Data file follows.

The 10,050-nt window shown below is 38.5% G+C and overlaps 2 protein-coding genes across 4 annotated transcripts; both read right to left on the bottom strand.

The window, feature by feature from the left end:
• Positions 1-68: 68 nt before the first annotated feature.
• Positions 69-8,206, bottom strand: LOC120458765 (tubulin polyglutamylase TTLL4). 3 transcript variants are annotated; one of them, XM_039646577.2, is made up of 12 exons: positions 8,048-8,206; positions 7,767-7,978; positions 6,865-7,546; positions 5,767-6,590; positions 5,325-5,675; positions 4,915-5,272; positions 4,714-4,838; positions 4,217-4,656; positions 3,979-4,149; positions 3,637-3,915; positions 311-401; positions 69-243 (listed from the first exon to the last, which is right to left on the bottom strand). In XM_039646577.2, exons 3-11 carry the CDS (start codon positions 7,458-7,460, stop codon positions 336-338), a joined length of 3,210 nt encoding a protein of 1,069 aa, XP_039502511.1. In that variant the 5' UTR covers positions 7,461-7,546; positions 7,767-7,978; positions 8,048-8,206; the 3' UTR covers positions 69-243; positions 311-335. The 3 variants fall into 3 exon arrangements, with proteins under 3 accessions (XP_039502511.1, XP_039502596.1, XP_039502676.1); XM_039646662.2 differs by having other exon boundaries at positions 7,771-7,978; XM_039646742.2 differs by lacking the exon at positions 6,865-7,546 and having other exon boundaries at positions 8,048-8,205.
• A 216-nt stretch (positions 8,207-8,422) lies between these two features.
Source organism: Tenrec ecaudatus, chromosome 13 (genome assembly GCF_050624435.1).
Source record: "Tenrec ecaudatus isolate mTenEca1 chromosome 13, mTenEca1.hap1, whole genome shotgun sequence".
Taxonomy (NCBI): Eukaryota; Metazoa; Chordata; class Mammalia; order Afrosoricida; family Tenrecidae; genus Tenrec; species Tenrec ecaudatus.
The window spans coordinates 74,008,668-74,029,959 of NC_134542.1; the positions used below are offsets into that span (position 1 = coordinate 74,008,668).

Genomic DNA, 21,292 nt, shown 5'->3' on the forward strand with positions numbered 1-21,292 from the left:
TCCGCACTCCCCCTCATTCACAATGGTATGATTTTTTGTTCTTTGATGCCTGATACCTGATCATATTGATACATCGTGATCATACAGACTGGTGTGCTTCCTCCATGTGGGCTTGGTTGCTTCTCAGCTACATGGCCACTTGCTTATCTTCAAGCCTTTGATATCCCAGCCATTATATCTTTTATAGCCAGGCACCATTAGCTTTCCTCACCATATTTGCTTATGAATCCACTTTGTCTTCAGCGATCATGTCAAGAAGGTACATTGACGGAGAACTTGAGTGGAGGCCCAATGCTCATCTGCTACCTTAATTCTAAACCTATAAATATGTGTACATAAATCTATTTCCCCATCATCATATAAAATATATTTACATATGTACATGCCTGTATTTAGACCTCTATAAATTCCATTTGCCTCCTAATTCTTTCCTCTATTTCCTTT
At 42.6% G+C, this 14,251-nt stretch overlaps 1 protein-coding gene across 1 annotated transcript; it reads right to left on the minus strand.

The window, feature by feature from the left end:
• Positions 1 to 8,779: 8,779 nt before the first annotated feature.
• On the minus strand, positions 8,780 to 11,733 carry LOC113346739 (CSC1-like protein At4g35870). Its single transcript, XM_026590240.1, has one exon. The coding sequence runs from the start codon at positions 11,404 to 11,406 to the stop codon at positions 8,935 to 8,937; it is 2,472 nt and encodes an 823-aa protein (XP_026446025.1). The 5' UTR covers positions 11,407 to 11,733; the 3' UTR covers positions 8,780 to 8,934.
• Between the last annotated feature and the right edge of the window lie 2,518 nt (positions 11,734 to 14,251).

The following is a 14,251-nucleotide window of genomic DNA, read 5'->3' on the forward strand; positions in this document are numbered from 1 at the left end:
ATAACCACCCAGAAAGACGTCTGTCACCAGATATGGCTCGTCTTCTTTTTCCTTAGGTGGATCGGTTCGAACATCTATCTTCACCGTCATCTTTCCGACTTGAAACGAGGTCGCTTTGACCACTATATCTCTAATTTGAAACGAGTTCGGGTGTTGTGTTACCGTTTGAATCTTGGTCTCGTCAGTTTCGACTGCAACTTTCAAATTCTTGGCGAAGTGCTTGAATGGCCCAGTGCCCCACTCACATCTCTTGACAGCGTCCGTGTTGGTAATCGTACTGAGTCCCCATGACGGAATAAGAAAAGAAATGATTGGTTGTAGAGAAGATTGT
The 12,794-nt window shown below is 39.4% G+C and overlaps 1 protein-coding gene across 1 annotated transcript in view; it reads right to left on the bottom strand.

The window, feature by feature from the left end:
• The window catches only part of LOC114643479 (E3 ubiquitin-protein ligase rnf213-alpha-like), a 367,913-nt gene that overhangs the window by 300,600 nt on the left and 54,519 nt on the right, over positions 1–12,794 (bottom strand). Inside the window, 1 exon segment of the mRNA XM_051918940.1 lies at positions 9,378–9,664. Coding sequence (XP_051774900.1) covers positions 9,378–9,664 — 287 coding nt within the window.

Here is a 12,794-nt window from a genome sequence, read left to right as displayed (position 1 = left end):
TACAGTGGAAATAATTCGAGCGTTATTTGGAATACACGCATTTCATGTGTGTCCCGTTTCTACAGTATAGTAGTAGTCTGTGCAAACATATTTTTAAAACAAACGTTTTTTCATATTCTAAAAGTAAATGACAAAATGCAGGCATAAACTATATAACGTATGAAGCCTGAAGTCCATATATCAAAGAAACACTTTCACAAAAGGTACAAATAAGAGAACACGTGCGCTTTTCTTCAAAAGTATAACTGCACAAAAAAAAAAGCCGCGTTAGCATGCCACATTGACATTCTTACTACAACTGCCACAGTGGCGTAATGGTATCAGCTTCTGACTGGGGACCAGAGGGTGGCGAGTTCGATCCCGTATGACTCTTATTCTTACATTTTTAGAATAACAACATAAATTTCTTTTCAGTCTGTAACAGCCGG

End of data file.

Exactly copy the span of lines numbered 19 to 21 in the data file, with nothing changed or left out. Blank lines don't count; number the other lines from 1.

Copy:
The 12,794-nt window shown below is 39.4% G+C and overlaps 1 protein-coding gene across 1 annotated transcript in view; it reads right to left on the bottom strand.

The window, feature by feature from the left end:
• The window catches only part of LOC114643479 (E3 ubiquitin-protein ligase rnf213-alpha-like), a 367,913-nt gene that overhangs the window by 300,600 nt on the left and 54,519 nt on the right, over positions 1–12,794 (bottom strand). Inside the window, 1 exon segment of the mRNA XM_051918940.1 lies at positions 9,378–9,664. Coding sequence (XP_051774900.1) covers positions 9,378–9,664 — 287 coding nt within the window.